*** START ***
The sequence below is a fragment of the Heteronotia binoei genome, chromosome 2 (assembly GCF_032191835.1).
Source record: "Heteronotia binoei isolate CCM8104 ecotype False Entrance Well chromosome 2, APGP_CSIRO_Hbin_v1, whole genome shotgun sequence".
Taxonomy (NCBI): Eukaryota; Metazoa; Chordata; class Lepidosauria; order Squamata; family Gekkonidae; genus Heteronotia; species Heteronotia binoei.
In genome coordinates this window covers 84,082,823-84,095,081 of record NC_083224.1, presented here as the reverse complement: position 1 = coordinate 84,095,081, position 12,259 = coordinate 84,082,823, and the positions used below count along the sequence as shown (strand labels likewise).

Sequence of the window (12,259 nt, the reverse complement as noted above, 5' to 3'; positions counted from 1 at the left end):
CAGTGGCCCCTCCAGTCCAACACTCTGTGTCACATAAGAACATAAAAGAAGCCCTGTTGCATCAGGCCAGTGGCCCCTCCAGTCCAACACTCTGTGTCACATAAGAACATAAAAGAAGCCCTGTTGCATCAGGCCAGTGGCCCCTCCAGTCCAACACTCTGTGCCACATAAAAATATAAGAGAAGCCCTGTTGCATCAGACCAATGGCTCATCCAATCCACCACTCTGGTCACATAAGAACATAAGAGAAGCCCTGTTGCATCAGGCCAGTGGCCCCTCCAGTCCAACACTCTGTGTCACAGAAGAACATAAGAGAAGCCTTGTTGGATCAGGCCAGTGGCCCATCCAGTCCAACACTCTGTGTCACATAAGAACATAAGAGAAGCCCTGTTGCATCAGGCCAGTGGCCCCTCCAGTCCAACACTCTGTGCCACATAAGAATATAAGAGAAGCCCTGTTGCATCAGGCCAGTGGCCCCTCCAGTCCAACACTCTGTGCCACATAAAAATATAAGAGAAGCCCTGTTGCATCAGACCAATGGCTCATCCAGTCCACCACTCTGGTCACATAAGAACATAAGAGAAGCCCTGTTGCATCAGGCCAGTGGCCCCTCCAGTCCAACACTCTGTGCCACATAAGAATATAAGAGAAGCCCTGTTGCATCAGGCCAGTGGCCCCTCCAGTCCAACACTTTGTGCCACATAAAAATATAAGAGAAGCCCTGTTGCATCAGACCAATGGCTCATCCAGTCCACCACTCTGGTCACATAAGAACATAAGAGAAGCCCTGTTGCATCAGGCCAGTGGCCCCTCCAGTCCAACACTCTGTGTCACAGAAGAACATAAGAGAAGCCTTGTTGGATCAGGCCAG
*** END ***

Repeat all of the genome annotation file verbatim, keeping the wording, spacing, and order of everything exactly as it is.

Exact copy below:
The sequence below is a fragment of the Heteronotia binoei genome, chromosome 2 (assembly GCF_032191835.1).
Source record: "Heteronotia binoei isolate CCM8104 ecotype False Entrance Well chromosome 2, APGP_CSIRO_Hbin_v1, whole genome shotgun sequence".
Taxonomy (NCBI): Eukaryota; Metazoa; Chordata; class Lepidosauria; order Squamata; family Gekkonidae; genus Heteronotia; species Heteronotia binoei.
In genome coordinates this window covers 84,082,823-84,095,081 of record NC_083224.1, presented here as the reverse complement: position 1 = coordinate 84,095,081, position 12,259 = coordinate 84,082,823, and the positions used below count along the sequence as shown (strand labels likewise).

Sequence of the window (12,259 nt, the reverse complement as noted above, 5' to 3'; positions counted from 1 at the left end):
CAGTGGCCCCTCCAGTCCAACACTCTGTGTCACATAAGAACATAAAAGAAGCCCTGTTGCATCAGGCCAGTGGCCCCTCCAGTCCAACACTCTGTGTCACATAAGAACATAAAAGAAGCCCTGTTGCATCAGGCCAGTGGCCCCTCCAGTCCAACACTCTGTGCCACATAAAAATATAAGAGAAGCCCTGTTGCATCAGACCAATGGCTCATCCAATCCACCACTCTGGTCACATAAGAACATAAGAGAAGCCCTGTTGCATCAGGCCAGTGGCCCCTCCAGTCCAACACTCTGTGTCACAGAAGAACATAAGAGAAGCCTTGTTGGATCAGGCCAGTGGCCCATCCAGTCCAACACTCTGTGTCACATAAGAACATAAGAGAAGCCCTGTTGCATCAGGCCAGTGGCCCCTCCAGTCCAACACTCTGTGCCACATAAGAATATAAGAGAAGCCCTGTTGCATCAGGCCAGTGGCCCCTCCAGTCCAACACTCTGTGCCACATAAAAATATAAGAGAAGCCCTGTTGCATCAGACCAATGGCTCATCCAGTCCACCACTCTGGTCACATAAGAACATAAGAGAAGCCCTGTTGCATCAGGCCAGTGGCCCCTCCAGTCCAACACTCTGTGCCACATAAGAATATAAGAGAAGCCCTGTTGCATCAGGCCAGTGGCCCCTCCAGTCCAACACTTTGTGCCACATAAAAATATAAGAGAAGCCCTGTTGCATCAGACCAATGGCTCATCCAGTCCACCACTCTGGTCACATAAGAACATAAGAGAAGCCCTGTTGCATCAGGCCAGTGGCCCCTCCAGTCCAACACTCTGTGTCACAGAAGAACATAAGAGAAGCCTTGTTGGATCAGGCCAG